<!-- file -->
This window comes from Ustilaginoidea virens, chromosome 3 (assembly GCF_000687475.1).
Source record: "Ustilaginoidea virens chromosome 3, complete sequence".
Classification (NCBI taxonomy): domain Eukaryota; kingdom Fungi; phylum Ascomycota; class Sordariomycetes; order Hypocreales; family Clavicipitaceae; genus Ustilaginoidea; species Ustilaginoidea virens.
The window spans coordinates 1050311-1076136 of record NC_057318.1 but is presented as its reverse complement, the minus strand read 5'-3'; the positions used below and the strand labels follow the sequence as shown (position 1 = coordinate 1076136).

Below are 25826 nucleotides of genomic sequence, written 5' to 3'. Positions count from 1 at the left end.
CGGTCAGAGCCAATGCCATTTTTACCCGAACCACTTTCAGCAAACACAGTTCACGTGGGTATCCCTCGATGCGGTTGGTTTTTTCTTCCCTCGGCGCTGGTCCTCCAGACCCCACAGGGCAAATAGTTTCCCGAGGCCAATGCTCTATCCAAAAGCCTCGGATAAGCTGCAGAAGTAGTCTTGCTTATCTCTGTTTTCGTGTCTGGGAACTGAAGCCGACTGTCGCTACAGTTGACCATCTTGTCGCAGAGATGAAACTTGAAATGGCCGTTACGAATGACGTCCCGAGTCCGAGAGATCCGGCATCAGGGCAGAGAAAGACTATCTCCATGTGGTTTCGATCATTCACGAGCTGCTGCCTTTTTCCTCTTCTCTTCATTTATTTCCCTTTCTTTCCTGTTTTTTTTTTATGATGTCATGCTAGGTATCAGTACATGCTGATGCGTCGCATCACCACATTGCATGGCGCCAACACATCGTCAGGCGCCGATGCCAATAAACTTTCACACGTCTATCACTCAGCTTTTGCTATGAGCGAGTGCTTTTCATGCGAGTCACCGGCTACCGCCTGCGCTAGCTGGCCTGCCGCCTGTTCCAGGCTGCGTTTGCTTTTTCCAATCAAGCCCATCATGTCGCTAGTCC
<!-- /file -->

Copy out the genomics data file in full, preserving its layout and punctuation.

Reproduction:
This window comes from Ustilaginoidea virens, chromosome 3 (assembly GCF_000687475.1).
Source record: "Ustilaginoidea virens chromosome 3, complete sequence".
Classification (NCBI taxonomy): domain Eukaryota; kingdom Fungi; phylum Ascomycota; class Sordariomycetes; order Hypocreales; family Clavicipitaceae; genus Ustilaginoidea; species Ustilaginoidea virens.
The window spans coordinates 1050311-1076136 of record NC_057318.1 but is presented as its reverse complement, the minus strand read 5'-3'; the positions used below and the strand labels follow the sequence as shown (position 1 = coordinate 1076136).

Below are 25826 nucleotides of genomic sequence, written 5' to 3'. Positions count from 1 at the left end.
CGGTCAGAGCCAATGCCATTTTTACCCGAACCACTTTCAGCAAACACAGTTCACGTGGGTATCCCTCGATGCGGTTGGTTTTTTCTTCCCTCGGCGCTGGTCCTCCAGACCCCACAGGGCAAATAGTTTCCCGAGGCCAATGCTCTATCCAAAAGCCTCGGATAAGCTGCAGAAGTAGTCTTGCTTATCTCTGTTTTCGTGTCTGGGAACTGAAGCCGACTGTCGCTACAGTTGACCATCTTGTCGCAGAGATGAAACTTGAAATGGCCGTTACGAATGACGTCCCGAGTCCGAGAGATCCGGCATCAGGGCAGAGAAAGACTATCTCCATGTGGTTTCGATCATTCACGAGCTGCTGCCTTTTTCCTCTTCTCTTCATTTATTTCCCTTTCTTTCCTGTTTTTTTTTTATGATGTCATGCTAGGTATCAGTACATGCTGATGCGTCGCATCACCACATTGCATGGCGCCAACACATCGTCAGGCGCCGATGCCAATAAACTTTCACACGTCTATCACTCAGCTTTTGCTATGAGCGAGTGCTTTTCATGCGAGTCACCGGCTACCGCCTGCGCTAGCTGGCCTGCCGCCTGTTCCAGGCTGCGTTTGCTTTTTCCAATCAAGCCCATCATGTCGCTAGTCC